In the latter case: an expression assigned to a local variable.

with the most significant being the last item: inner functions. Why? Well,
consider this (admittedly bad) example:

function MyObject() {
/* Define an inner function. Will become
* a property of the activation object.
*/
function myInner() {
return this;
}

/* Define method for the new object. Will
* become a property of that object.
*/
this.myMethod = function() {
return this;
};

/* A test method. It will return an
* object containing two properties:
*
* inner - the result of a call to myInner
* outer - the result of a call to myMethod
*/
this.test = function() {
return {
inner : myInner(),
outer : this.myMethod()
};
};
}

var myObject = new MyObject(),
result = myObject.test();

alert(result.outer == myObject); // true
alert(result.inner == myObject); // false

Notice that although both functions return the this operator, only the
method, myMethod, actually returns a reference to the object, myObject.
The reason is when a function is called, the caller provides the value of
the this operator based on *how* that function is called.

If a method is called as a method:

obj.method()

then the this operator will refer to object (obj, above). However, if a
method is called as a property of the global object (a global function),
or as a property of an activation object (an inner function), then the
this operator will refer to the global object. So, if you go back to the
last line in the example and change it to:

alert(result.inner == window); // or == this);

the message will show true.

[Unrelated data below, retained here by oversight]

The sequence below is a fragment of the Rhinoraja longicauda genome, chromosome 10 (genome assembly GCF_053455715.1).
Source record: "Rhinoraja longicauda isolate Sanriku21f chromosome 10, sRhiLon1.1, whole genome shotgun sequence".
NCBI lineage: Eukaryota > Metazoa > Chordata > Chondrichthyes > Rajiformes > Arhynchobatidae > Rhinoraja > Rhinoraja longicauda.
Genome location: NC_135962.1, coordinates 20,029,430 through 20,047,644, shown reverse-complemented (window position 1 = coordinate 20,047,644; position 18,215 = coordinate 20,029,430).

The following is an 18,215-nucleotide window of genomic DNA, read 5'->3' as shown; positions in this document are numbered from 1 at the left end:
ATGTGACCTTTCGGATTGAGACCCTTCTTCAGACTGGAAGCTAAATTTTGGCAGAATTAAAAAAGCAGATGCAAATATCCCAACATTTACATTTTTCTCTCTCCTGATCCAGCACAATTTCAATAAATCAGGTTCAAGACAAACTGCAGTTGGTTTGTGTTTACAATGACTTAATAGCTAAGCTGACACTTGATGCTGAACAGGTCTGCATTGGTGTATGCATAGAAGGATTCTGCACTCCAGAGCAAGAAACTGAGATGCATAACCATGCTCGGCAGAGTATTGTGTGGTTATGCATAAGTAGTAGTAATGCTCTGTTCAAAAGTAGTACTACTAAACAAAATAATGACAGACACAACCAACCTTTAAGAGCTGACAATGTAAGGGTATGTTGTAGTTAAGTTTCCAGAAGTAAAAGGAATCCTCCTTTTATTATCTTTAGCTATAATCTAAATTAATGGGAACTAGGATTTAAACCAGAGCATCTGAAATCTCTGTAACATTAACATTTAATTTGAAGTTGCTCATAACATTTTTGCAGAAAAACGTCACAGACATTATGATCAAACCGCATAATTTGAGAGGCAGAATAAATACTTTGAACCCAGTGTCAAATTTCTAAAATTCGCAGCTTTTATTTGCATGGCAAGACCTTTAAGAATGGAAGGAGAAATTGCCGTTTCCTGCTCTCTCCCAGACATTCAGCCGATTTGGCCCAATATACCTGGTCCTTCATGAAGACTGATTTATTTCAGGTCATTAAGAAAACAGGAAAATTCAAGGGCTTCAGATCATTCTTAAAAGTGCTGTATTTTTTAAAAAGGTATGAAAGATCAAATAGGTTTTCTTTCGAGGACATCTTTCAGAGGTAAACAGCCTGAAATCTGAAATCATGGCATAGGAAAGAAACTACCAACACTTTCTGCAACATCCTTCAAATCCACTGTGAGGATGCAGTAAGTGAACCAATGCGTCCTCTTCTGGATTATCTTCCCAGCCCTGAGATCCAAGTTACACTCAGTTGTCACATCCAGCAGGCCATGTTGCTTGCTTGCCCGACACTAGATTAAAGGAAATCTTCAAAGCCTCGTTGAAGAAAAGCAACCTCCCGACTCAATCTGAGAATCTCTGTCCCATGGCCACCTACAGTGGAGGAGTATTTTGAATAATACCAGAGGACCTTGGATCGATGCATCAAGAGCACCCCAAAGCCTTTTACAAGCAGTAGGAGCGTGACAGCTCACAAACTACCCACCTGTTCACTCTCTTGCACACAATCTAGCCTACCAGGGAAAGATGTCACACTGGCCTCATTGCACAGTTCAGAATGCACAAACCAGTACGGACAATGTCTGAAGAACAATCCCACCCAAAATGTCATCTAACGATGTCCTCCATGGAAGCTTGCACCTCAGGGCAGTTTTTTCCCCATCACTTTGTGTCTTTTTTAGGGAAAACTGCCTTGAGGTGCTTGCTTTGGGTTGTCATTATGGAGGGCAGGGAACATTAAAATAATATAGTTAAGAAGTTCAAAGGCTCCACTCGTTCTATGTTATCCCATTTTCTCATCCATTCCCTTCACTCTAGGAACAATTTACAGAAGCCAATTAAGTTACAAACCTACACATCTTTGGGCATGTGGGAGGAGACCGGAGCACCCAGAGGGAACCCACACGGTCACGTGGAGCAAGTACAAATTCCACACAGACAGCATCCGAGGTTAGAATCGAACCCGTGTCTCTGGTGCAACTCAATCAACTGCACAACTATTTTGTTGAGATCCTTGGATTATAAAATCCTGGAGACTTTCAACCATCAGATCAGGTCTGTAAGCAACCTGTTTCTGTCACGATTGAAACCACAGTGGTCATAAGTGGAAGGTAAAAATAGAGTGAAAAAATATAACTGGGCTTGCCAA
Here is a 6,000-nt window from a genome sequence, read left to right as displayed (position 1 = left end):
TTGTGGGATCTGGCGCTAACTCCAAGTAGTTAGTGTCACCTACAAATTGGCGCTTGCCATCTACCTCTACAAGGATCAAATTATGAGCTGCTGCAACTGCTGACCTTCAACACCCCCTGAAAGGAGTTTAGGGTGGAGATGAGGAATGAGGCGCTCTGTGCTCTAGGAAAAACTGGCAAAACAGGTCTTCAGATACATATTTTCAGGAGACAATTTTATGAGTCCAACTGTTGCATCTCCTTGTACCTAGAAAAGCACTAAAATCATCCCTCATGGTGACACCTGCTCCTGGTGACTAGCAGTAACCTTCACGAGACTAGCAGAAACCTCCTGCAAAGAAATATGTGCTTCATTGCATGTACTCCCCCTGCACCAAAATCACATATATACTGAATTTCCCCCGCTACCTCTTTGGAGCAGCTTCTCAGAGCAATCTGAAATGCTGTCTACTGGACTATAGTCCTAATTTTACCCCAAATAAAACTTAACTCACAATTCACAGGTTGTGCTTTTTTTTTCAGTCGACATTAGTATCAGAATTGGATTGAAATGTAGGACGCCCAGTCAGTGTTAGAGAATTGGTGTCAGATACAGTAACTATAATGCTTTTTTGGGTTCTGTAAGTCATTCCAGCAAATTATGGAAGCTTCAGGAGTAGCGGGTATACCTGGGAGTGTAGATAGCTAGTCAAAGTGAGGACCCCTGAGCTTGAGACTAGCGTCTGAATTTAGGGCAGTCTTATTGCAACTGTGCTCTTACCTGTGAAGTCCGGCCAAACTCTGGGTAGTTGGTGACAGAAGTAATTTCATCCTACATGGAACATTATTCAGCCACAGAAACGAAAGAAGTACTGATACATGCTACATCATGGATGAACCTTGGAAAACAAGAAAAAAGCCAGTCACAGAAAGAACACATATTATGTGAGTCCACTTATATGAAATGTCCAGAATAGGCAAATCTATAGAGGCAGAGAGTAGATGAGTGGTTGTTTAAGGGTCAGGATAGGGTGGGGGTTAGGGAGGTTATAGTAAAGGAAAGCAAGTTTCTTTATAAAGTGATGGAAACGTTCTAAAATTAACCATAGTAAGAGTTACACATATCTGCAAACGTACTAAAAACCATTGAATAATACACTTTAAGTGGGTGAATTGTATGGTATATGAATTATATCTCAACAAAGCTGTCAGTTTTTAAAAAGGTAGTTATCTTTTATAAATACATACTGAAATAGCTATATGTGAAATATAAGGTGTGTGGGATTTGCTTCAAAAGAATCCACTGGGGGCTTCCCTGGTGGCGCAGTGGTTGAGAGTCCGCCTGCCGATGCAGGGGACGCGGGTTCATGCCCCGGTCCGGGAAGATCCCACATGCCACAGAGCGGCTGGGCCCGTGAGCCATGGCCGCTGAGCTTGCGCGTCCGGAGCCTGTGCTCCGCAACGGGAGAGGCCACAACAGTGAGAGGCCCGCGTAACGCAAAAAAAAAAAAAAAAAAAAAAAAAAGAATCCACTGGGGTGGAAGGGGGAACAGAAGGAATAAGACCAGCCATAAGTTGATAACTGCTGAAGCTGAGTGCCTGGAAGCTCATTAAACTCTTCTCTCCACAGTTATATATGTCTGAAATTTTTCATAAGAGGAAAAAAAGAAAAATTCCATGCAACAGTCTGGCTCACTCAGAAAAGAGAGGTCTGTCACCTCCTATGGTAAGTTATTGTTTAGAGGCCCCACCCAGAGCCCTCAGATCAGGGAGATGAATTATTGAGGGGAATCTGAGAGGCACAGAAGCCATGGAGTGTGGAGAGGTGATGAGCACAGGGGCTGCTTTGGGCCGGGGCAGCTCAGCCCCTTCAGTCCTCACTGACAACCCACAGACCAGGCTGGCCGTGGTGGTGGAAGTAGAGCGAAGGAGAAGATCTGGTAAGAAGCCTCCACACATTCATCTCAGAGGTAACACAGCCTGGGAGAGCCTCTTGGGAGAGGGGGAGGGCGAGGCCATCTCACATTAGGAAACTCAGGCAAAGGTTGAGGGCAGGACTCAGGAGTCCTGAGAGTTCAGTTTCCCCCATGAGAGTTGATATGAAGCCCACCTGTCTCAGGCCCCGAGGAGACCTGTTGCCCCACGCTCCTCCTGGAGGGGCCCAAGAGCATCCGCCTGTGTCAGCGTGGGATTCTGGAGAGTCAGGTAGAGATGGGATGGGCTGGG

I hope that made sense. It seemed a little awkward to explain.

The final point to remember about the activation object is that when a
closure is formed, whether it refers to local variables or functions, or
not, the entire activation object (in fact the entire scope chain) and all
of its properties will be kept in memory. This can be important because if
these properties reference other objects, those objects won't be
considered "collectable" by the garbage collector so you'll keep them in
memory, too. Therefore, it's a good idea to destroy any references you
won't need:

ref = null;

This is also covered in the article, but I thought I'd give it a quick
mention here.

[snip]

If I did a poor job of explaining anything above, even if you understood
my point, do tell me. I'll either have another crack at it (if you want me
to), or I'll try to remember for any future explanations.

Mike

--
Michael Winter
Replace ".invalid" with ".uk" to reply by e-mail.
Jul 23 '05 #21

P: n/a
I just got Danny Goodman's Javascript Bible and it seems to be a good